Claims for workers’ compensation benefits, as well as claims arising under the Longshore and Harbor Workers Compensation Act (LHWCA) and the Defense Base Act (DBA), often hinge upon determining causation between a claimant’s injury and the alleged work-related accident.
Recently, in Brown v. Entertainment Partners, LLC and AIG, 19-CA-118 (La. App. 5 Cir. 10/2/19), the Louisiana Fifth Circuit Court of Appeals determined that psychological injuries resulting from a physical work-related accident must be directly related in order to be considered compensable under the Act. When the causation of psychological injuries could be attributed to other extenuating circumstances, Louisiana courts place the burden of proof on the plaintiff to establish a direct link between the date of injury and the date of manifestation of psychological conditions.
Brown v. Entertainment Partners, LLC and AIG – Background
By way of background, plaintiff, Nikki Brown, was employed as a makeup artist for defendant, Entertainment Partners, LLC, on a film set in New Orleans, Louisiana. On August 31, 2015, plaintiff was working in the course and scope of her employment when she stepped into a pothole on the movie set and twisted her left foot. Plaintiff contended this twisting caused her to injure her left ankle, left calf, and left knee in addition to exacerbating a pre-existing back condition. Further, plaintiff claimed injury to her right knee and noted an increase in blood pressure, anxiety, and depression as a result of her accident. On December 15, 2016, Plaintiff filed a Disputed Claim for Compensation against her employer and its Carrier, AIG.
Defense Contested Causal Relationship Between Plaintiff’s Workplace Accident and Stipulated Injuries
At trial, defendants conceded that plaintiff injured her left ankle and left calf as a result of her accident. However, defendants contested the causal relationship between plaintiff’s workplace accident and her other stipulated injuries, pointing at plaintiff’s prior work-related injuries as the direct cause. From 2011 through 2015, plaintiff received benefits resulting from a previous work-related accident in which she sustained a lower-back injury after falling out of van on the set of another movie. Plaintiff admitted suffering from back pain prior to the sustaining the injury subject of the immediate action, but argued this was “a different kind of pain” following the accident in 2015. Subsequently in 2016, plaintiff was exiting a van on the set of another when she heard a pop on her right side. Plaintiff testified that the injury she sustained in 2016 caused an exacerbation of pain in her lower back, right knee, right buttocks, and muscle spasms.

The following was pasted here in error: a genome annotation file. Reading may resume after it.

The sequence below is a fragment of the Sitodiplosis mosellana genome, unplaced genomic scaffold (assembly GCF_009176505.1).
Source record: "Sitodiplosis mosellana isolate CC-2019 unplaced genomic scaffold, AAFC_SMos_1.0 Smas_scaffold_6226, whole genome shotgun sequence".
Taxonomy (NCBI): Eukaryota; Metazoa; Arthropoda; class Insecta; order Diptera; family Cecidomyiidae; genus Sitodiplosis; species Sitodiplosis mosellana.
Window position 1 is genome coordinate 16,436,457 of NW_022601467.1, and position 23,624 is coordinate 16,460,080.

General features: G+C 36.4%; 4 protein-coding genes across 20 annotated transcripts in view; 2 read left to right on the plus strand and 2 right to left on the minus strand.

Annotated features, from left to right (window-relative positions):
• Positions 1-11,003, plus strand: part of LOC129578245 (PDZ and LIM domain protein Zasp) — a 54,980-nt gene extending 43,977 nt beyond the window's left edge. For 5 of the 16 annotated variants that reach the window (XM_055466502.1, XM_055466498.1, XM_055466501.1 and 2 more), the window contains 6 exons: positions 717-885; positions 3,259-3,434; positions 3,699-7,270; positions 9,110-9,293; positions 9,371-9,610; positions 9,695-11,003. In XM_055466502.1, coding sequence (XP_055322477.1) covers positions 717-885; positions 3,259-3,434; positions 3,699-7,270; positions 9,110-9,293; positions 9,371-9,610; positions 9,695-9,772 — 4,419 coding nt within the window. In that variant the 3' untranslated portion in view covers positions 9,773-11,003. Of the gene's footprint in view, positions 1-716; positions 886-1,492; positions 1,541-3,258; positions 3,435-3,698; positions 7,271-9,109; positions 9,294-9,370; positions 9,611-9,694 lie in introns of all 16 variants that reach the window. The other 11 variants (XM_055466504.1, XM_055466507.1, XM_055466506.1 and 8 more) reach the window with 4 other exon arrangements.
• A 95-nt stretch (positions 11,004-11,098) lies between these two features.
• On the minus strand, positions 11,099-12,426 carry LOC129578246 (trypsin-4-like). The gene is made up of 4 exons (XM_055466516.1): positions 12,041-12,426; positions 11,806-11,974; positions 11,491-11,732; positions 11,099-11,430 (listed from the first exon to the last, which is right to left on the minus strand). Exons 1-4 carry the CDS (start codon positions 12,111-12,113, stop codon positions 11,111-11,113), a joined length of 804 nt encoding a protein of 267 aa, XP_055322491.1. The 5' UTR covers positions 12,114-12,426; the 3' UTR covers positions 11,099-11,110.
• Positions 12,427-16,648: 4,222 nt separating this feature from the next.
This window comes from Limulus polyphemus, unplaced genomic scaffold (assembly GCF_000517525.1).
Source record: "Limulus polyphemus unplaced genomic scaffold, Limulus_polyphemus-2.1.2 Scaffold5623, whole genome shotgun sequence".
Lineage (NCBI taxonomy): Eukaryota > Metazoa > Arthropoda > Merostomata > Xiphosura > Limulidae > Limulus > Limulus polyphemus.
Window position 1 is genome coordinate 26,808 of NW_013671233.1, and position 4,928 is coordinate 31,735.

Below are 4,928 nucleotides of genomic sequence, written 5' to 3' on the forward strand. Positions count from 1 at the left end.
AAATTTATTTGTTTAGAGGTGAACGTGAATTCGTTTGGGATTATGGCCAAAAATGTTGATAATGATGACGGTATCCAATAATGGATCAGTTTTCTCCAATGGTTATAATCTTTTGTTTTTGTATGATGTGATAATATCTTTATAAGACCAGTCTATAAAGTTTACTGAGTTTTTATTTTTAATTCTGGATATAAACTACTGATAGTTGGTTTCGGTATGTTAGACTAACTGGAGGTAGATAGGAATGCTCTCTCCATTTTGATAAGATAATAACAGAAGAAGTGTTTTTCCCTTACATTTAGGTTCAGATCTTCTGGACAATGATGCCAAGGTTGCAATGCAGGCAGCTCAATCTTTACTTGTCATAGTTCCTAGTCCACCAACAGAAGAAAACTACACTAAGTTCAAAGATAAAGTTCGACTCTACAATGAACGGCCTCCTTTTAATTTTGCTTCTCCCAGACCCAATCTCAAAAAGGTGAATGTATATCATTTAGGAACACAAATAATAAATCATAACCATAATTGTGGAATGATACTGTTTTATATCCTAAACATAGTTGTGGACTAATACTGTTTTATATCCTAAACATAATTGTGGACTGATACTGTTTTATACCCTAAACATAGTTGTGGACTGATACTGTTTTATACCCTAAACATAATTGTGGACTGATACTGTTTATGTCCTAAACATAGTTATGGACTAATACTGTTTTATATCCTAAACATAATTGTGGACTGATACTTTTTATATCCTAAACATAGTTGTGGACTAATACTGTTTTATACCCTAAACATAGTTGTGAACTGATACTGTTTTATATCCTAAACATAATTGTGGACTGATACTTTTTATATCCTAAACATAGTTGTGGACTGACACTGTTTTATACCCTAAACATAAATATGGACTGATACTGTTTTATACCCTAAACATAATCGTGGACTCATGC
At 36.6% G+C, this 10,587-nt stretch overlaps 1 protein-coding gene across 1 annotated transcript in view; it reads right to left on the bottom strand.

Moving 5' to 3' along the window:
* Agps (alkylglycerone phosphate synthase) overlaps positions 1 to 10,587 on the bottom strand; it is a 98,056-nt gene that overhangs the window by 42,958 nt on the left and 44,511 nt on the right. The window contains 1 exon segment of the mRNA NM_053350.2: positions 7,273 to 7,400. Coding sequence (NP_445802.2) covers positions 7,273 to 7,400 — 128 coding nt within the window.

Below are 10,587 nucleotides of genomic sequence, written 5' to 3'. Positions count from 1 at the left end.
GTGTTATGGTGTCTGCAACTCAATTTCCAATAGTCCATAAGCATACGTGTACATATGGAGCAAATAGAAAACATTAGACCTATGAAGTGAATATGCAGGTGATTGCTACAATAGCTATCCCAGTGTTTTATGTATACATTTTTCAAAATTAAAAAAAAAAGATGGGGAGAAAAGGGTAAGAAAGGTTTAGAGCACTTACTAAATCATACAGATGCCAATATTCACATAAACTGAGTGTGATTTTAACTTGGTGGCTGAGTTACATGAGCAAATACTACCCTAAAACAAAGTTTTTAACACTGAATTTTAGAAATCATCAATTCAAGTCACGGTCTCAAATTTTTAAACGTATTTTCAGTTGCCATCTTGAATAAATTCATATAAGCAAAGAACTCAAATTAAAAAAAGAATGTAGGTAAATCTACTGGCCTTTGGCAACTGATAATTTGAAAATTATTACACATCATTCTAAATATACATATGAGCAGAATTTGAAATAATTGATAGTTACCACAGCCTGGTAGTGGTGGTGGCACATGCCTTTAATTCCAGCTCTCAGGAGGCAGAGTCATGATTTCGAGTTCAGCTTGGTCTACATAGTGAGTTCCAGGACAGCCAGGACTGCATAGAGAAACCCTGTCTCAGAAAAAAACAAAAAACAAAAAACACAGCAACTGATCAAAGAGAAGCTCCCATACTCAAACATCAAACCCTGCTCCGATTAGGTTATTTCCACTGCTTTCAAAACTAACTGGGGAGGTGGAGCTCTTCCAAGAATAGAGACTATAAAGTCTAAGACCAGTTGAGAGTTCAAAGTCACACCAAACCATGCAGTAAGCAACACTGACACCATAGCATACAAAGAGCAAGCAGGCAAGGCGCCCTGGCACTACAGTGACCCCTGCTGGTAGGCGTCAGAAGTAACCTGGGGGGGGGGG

In addition to her physical injuries, plaintiff testified that she became depressed and anxious since she was unable to perform her normal daily activities or maintain social relationships as a result of her 2015 injuries. Dr. Paul Hubbell, an expert in interventional pain management, testified that when he saw plaintiff in June of 2015 her anxiety and depression were “under poor control.” Dr. Hubbell further opined that it was difficult to determine the actual intensity of the pain plaintiff was suffering from as a result of her physical injuries because of the severity of her psychological condition.
Trial Court’s Findings
On May 7, 2018, the court found plaintiff did not meet her burden of proving her low back pain, right knee injury, increased blood pressure, anxiety, and depression were caused by the August 31, 2015 accident and denied her claim for benefits as to these injuries and conditions. Plaintiff then filed an appeal with the Fifth Circuit Court of Appeals seeking reversal of the trial court’s decision in the hopes of recovering workers’ compensation benefits for the contested injuries.
Fifth Circuit Court of Appeals Upholds Trial Court’s finding
On appeal, plaintiff contended the trial court erred in finding that her right knee injury, lower back injuries, and psychological injuries were not causally related to the August 31, 2015 work-place accident. With regards to plaintiff’s first two assignments of error, the Fifth Circuit reasoned that plaintiff failed to establish a causal relationship between the accident on August 31, 2015 and her right knee and lower back injuries. Regarding her psychological injuries, plaintiff argued that while she began suffering from anxiety and depression following her 2011 work-place accident, her conditions intensified after the August 31, 2015 accident. Defendants noted that plaintiff did not begin taking blood pressure medication until 2017, and that therefore the cause of needing the medication was speculative, as well as identifying other personal issues contributing to plaintiff’s condition.
Since the burden of proof is on the plaintiff to prove a causal connection between a work-related accident and a resulting disability by a preponderance of the evidence, the Fifth Circuit affirmed the trial court’s ruling and found plaintiff failed to establish a direct link between her psychological condition and her accident on August 31, 2015. Based on plaintiff’s diagnosis following her initial accident in 2011, as well as the subsequent injuries she sustained in 2016 and other personal matters that contributed to her psychological condition, the Fifth Circuit held that plaintiff failed to meet her burden in establishing a direct link of causation.